Dr. Nyenhuis: I would just add to that. Again, this is a really great resource that was developed with the Metropolitan tenants organization um about you know what to do and it gives some advice on what to do. If you are having issues, I know throughout the document as we were doing this is the Metropolitan tenants organization said document, document the document, so you know you definitely want to document the first time you reach out to the landlord and what the response was in the second time the multiple times because that will provide a record of what you have done and what they have or have not done, so again, it is not, this is not necessarily creating a hostile relationship with the landlord and you definitely want people to work with their landlord to come up with a solution. In some situations, it can escalate if things are being done and may need to take legal action, and again in this um, and this webinar that we did, we actually included legal aid Chicago what are some other legal actions that need to be undertaken. This is very specific to Chicago but hopefully there are some um opportunities in other locations.
Andrea: Thank you. I know that it can be a little bit touchy dealing with landlords or other maintenance companies. And this will be our last question, and it says, can you use something else besides a bathmat in the tub since they are a source for mold.
Dr. Nyenhuis: Dameka?
Andrea: [INDISCERNIBLE] We all do. Yes, we are in good company paired so they are asking if there’s another option for about Matt since it can be a source for mold so is there something else they could use their tub? This is something that I get all the time. And so, one of the things that I would recommend um specifically like when coming out of the tub, you can place a towel down and just removed it to throw it in the drier to dry, once you come out of the tub but um that is all that I can think of.
Dr. Nyenhuis: Yeah, the only other thing that I could say is instead of using the bathmat sometimes there are some gripping strips to put into the tub, so if that is the concern which um you know lead to the mode, but also you know when you are, when you are, I guess another option would be you know if you’re using something in the tub um just making sure that you are um cleaning that somewhat frequently and again, like Dameka said, you can definitely use that one part water and one part vinegar, put that in a spray bottle and have that by the shower or bathtub to spray that um so that is another option um to help prevent accumulation of mold. But also, like Dameka said, for the bathmat’s they go outside of the shower or bath, definitely making sure that those are hung up to dry or putting them in the drier, of those don’t I can relate more. Mold often — it can often be put in the washing the scene so when you are washing your sheets once a week you can watch that.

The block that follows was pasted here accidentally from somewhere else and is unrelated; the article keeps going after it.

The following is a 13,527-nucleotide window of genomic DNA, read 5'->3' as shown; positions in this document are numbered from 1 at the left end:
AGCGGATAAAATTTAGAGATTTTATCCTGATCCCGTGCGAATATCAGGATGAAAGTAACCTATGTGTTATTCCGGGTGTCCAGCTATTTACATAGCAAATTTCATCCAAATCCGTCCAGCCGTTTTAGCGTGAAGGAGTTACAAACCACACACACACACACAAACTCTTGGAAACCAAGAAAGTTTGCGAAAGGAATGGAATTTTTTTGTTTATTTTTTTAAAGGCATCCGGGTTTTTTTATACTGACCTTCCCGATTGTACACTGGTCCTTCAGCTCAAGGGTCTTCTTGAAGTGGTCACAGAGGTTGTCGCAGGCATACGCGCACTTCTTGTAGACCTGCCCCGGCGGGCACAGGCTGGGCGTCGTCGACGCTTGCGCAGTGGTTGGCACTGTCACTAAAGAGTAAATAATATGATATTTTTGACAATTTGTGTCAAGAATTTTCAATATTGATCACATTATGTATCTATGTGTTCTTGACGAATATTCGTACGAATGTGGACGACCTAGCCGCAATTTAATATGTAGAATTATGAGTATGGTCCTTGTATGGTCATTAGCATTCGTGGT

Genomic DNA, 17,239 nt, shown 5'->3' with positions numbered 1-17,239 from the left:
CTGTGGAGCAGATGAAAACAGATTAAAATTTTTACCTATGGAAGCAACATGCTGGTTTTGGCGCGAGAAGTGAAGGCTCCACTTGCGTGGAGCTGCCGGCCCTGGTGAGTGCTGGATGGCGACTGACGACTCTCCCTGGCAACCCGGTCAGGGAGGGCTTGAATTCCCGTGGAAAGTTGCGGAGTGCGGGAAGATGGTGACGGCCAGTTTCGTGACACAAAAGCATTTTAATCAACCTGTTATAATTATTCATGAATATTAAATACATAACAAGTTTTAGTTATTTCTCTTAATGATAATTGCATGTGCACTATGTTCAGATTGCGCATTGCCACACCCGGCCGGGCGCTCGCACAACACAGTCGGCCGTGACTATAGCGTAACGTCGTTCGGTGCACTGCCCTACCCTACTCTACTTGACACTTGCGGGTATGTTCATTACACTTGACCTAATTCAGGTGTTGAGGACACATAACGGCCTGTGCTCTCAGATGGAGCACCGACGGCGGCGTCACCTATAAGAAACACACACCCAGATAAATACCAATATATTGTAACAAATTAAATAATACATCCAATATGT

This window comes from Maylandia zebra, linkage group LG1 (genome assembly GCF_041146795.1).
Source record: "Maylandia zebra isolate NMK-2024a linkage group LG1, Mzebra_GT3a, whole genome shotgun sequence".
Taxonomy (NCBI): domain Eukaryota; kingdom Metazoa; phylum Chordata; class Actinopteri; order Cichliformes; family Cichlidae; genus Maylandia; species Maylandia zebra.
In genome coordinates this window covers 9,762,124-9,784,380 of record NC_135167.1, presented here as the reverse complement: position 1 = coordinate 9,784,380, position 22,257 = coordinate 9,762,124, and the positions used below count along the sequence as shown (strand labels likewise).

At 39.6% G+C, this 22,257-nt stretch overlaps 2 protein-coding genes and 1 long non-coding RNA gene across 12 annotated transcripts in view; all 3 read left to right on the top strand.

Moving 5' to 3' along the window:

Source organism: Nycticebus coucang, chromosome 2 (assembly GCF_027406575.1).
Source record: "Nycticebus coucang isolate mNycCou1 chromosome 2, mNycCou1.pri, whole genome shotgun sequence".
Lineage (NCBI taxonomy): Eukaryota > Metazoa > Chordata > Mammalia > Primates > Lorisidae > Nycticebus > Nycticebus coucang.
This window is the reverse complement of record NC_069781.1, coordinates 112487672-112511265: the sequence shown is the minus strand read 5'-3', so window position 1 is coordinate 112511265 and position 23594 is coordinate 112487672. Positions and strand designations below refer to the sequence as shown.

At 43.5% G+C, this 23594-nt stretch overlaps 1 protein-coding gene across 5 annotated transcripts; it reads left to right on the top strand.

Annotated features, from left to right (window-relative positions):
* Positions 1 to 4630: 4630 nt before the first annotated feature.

Andrea: So lots of prevention ahead of time to try to prevent some of these things from happening.
Dr. Nyenhuis: Yes. Yes. Lots of prevention. As we said earlier, some of these things can be major triggers for exacerbation so again definitely talking to your doctor about your medications but also really thinking about what can be done in the home could have a large impact also on your asthma control.
Andrea: Thank you. And if you can go ahead and just advance the slide one slide? We will have a survey after this is over if you have ideas for a webinar or want to provide feedback. Often times when I go to the surveys at the end of the day, a lot of people are suggesting topics for webinars and we actually have these webinars on a website, allergy asthma network.org. We have been giving webinars for long enough that we’ve covered just about all the topics and you can search on there if there is a different topic that you would like, and if you go forward one more slide. Next month, we will have two webinars back to back and that is just how scheduling work sometimes, so long COVID, lasting lung problems, and we are lucky enough to have two speakers from the NIH who will be providing some information and research and things that are going on, and then on the 14th week will be knowing the difference, asthma or COPD but that particular webinar will be credentialed. Thank you Dr. Sharmilee Nyenhuis and Dameka for all your information. I know it is complex and that there is more information on your Chicago asthma Consortium because there can be a lot of things to look out for when you’re looking at the impairment trying to make a healthy home. So thank you again for joining us. This Andrea Jensen for the staff at the allergy and asthma network. Join us as we work every day to breathe better together. Thank you once again for joining us.
Dr. Nyenhuis: Thank you.